This time, divided state government worked. The sweeping, session-concluding accord reached Sunday between GOP Gov. Tim Pawlenty and the DFL-controlled 2008 Legislature will move this state in a positive direction, in ways big and small.
Its headlines: Health care changes that could shave 15 percent off costs by 2015. Health insurance for 12,000 now uninsured. A 30 percent trim in expected 2009 property tax increases, with 10,000 additional homeowners qualifying for refunds. Funding for Central Corridor light rail and a new state park. A balanced budget for now, and a downpayment on the deficit that's expected in coming years.
The comprehensive health care bill is the package's prize. Its DFL champions -- Sen. Linda Berglin and Rep. Tom Huntley -- masterfully guided their complex bill through a thicket of competing stakeholders. To his credit, after vetoing a larger expansion, Pawlenty agreed to making 7,000 more single adults eligible for subsidized health insurance through MinnesotaCare.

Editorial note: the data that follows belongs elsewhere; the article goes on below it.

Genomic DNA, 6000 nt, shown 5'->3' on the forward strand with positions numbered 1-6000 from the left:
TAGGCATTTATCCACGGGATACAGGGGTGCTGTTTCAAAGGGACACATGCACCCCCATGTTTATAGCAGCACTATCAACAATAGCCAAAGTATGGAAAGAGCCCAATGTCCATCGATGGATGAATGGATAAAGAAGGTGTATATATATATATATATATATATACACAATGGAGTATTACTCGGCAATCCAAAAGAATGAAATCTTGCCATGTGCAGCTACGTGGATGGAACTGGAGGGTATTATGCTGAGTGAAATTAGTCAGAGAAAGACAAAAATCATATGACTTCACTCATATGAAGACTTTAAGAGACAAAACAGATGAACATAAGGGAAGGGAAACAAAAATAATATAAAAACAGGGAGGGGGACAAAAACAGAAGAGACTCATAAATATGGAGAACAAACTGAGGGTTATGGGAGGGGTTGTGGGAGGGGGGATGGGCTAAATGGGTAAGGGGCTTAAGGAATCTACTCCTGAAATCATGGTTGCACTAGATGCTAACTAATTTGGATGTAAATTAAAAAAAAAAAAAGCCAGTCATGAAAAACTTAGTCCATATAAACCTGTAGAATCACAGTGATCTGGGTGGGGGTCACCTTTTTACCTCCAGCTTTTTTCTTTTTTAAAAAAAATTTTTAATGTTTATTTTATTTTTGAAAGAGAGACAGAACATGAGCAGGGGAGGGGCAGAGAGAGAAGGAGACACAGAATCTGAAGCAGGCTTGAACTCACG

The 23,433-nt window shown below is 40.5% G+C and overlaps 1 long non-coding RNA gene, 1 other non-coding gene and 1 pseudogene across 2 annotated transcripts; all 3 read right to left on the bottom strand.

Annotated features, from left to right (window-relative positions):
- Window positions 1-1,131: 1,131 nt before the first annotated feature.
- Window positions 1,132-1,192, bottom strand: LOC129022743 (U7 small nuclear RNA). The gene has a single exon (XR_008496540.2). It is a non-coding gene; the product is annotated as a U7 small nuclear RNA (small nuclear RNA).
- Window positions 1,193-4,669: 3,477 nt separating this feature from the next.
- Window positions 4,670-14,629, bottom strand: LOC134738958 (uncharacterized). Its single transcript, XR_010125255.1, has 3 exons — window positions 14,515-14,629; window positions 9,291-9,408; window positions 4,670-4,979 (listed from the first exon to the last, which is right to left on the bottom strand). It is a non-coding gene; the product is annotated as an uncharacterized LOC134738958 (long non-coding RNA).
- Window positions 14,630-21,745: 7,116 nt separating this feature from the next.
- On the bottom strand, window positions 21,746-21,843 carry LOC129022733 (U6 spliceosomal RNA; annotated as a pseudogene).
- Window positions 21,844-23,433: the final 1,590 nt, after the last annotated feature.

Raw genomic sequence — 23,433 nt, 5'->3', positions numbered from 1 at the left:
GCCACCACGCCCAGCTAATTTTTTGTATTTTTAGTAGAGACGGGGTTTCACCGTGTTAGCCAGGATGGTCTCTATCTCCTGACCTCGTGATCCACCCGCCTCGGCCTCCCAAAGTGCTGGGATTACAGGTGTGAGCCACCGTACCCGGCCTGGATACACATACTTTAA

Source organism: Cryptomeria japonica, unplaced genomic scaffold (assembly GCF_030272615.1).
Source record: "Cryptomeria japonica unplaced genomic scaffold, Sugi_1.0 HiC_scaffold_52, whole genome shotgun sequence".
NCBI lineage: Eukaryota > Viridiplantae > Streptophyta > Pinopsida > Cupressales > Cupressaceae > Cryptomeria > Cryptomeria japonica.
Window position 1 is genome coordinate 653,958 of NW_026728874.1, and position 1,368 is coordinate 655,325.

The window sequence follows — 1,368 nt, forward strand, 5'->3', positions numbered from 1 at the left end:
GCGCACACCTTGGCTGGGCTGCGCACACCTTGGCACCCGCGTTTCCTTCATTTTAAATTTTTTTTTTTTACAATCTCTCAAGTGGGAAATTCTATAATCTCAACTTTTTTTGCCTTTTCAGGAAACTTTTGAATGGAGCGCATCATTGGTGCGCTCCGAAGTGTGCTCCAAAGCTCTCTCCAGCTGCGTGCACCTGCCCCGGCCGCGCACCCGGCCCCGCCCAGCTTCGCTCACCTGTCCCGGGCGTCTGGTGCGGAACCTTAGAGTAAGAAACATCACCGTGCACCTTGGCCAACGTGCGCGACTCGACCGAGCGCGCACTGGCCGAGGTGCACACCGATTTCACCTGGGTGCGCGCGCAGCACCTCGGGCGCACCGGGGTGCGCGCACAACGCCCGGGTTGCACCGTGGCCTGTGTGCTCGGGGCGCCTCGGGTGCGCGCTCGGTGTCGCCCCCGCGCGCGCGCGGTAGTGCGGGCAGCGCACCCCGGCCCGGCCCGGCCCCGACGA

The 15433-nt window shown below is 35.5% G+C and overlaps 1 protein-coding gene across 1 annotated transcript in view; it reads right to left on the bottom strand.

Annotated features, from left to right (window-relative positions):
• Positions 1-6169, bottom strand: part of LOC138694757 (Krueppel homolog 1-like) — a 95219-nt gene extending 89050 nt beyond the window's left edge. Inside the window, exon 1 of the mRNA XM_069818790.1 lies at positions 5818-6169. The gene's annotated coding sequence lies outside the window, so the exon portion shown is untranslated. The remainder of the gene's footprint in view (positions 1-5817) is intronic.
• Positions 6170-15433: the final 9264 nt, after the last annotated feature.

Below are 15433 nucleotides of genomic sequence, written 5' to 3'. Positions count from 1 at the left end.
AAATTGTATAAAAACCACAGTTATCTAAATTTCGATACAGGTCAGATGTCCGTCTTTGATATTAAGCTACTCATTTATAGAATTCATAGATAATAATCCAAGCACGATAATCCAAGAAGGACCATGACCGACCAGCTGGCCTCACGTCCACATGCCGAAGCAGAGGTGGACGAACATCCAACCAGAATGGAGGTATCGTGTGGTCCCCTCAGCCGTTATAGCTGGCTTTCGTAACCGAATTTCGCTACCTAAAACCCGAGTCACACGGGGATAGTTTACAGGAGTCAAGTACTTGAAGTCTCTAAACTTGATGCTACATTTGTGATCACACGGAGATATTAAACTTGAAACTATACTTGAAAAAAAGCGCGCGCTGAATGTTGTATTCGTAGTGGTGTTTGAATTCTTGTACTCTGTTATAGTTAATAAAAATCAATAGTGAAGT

Add that bill, Central Corridor and a new park at Lake Vermilion to two other achievements earlier in the session -- a major transportation funding bill and authorization for a biosciences campus at the University of Minnesota -- and the long-term positive impact of this session compares favorably with any since 2001.
But in the nearer term, state leaders admit, problems remain. The use of $500 million in one-time money to balance the budget this year makes it almost certain that the 2009 Legislature will have a biennial gap of more than $1 billion to close. A state ceiling on local government levies will squeeze city and county services. While school and nursing home funding are in for small boosts, their outlook for 2009 remains troubled.
Those problems would loom larger, however, had negotiators not corrected the state's nearly $1 billion deficit in fiscal 2009. Their deal leaves $500 million in reserve, or $150 million more than would remain if Pawlenty had been forced to balance the budget by executive order.
While there's much to admire about Sunday's agreement, the process that produced it was not pretty. It was the result of two weeks of private talks between Pawlenty and a handful of legislative leaders. They were shielded from public scrutiny while hammering out the year's most important decisions.
They pushed their deadline to its breaking point, announcing agreement less than 10 hours before the session's constitutionally required midnight limit for passing bills. Our guess is that today, many legislators would be hard-pressed to describe in detail the bills they adopted Sunday night. Too much secrecy and a rush job at the end do no credit to an institution that, even with this year's solid finish, could use more respect.